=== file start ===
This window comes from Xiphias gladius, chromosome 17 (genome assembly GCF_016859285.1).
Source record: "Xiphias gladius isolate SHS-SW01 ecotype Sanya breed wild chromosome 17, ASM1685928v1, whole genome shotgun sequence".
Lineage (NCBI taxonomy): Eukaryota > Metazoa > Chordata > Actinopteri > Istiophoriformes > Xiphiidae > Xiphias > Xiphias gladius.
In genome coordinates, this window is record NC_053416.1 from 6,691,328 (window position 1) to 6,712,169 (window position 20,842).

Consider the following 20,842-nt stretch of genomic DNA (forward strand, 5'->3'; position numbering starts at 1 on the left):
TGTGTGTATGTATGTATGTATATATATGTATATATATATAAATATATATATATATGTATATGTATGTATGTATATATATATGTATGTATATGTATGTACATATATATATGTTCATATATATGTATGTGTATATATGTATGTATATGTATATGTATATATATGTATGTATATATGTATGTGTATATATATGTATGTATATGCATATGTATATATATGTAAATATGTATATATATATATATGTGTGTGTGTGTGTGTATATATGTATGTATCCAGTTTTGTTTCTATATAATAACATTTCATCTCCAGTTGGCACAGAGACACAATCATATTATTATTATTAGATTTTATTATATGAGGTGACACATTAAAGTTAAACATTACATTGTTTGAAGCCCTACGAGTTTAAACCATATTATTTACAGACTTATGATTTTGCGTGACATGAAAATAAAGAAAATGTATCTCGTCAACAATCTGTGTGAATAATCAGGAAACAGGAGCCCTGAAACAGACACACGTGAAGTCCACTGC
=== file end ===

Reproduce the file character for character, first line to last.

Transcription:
This window comes from Xiphias gladius, chromosome 17 (genome assembly GCF_016859285.1).
Source record: "Xiphias gladius isolate SHS-SW01 ecotype Sanya breed wild chromosome 17, ASM1685928v1, whole genome shotgun sequence".
Lineage (NCBI taxonomy): Eukaryota > Metazoa > Chordata > Actinopteri > Istiophoriformes > Xiphiidae > Xiphias > Xiphias gladius.
In genome coordinates, this window is record NC_053416.1 from 6,691,328 (window position 1) to 6,712,169 (window position 20,842).

Consider the following 20,842-nt stretch of genomic DNA (forward strand, 5'->3'; position numbering starts at 1 on the left):
TGTGTGTATGTATGTATGTATATATATGTATATATATATAAATATATATATATATGTATATGTATGTATGTATATATATATGTATGTATATGTATGTACATATATATATGTTCATATATATGTATGTGTATATATGTATGTATATGTATATGTATATATATGTATGTATATATGTATGTGTATATATATGTATGTATATGCATATGTATATATATGTAAATATGTATATATATATATATGTGTGTGTGTGTGTGTATATATGTATGTATCCAGTTTTGTTTCTATATAATAACATTTCATCTCCAGTTGGCACAGAGACACAATCATATTATTATTATTAGATTTTATTATATGAGGTGACACATTAAAGTTAAACATTACATTGTTTGAAGCCCTACGAGTTTAAACCATATTATTTACAGACTTATGATTTTGCGTGACATGAAAATAAAGAAAATGTATCTCGTCAACAATCTGTGTGAATAATCAGGAAACAGGAGCCCTGAAACAGACACACGTGAAGTCCACTGC